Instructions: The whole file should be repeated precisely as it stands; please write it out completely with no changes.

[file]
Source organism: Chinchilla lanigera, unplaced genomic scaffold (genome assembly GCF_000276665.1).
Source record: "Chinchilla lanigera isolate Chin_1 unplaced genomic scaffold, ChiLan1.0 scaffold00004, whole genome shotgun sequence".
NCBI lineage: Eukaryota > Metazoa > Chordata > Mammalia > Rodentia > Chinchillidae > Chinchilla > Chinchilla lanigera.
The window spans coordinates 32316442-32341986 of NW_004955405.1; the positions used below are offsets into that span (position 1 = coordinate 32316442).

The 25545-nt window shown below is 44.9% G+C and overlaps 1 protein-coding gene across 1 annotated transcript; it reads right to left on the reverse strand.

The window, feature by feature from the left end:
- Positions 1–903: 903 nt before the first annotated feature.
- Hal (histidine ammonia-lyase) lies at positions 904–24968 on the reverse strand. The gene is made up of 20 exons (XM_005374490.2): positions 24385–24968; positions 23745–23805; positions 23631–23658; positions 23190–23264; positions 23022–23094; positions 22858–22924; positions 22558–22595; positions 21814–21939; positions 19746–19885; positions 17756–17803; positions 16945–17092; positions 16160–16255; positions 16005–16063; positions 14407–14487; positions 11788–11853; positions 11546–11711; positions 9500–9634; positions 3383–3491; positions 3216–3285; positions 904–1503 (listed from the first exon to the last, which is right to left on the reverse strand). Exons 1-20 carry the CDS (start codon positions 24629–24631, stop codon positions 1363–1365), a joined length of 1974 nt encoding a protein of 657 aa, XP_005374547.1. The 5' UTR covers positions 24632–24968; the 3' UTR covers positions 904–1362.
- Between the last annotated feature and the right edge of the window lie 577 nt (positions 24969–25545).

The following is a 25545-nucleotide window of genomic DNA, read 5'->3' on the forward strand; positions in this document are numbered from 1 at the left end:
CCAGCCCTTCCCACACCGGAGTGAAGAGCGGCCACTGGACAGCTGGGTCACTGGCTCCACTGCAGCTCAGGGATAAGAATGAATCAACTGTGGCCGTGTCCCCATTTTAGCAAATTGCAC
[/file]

Source organism: Chinchilla lanigera, unplaced genomic scaffold (genome assembly GCF_000276665.1).
Source record: "Chinchilla lanigera isolate Chin_1 unplaced genomic scaffold, ChiLan1.0 scaffold00004, whole genome shotgun sequence".
NCBI lineage: Eukaryota > Metazoa > Chordata > Mammalia > Rodentia > Chinchillidae > Chinchilla > Chinchilla lanigera.
The window spans coordinates 32316442-32341986 of NW_004955405.1; the positions used below are offsets into that span (position 1 = coordinate 32316442).

The 25545-nt window shown below is 44.9% G+C and overlaps 1 protein-coding gene across 1 annotated transcript; it reads right to left on the reverse strand.

The window, feature by feature from the left end:
- Positions 1–903: 903 nt before the first annotated feature.
- Hal (histidine ammonia-lyase) lies at positions 904–24968 on the reverse strand. The gene is made up of 20 exons (XM_005374490.2): positions 24385–24968; positions 23745–23805; positions 23631–23658; positions 23190–23264; positions 23022–23094; positions 22858–22924; positions 22558–22595; positions 21814–21939; positions 19746–19885; positions 17756–17803; positions 16945–17092; positions 16160–16255; positions 16005–16063; positions 14407–14487; positions 11788–11853; positions 11546–11711; positions 9500–9634; positions 3383–3491; positions 3216–3285; positions 904–1503 (listed from the first exon to the last, which is right to left on the reverse strand). Exons 1-20 carry the CDS (start codon positions 24629–24631, stop codon positions 1363–1365), a joined length of 1974 nt encoding a protein of 657 aa, XP_005374547.1. The 5' UTR covers positions 24632–24968; the 3' UTR covers positions 904–1362.
- Between the last annotated feature and the right edge of the window lie 577 nt (positions 24969–25545).

The following is a 25545-nucleotide window of genomic DNA, read 5'->3' on the forward strand; positions in this document are numbered from 1 at the left end:
CCAGCCCTTCCCACACCGGAGTGAAGAGCGGCCACTGGACAGCTGGGTCACTGGCTCCACTGCAGCTCAGGGATAAGAATGAATCAACTGTGGCCGTGTCCCCATTTTAGCAAATTGCAC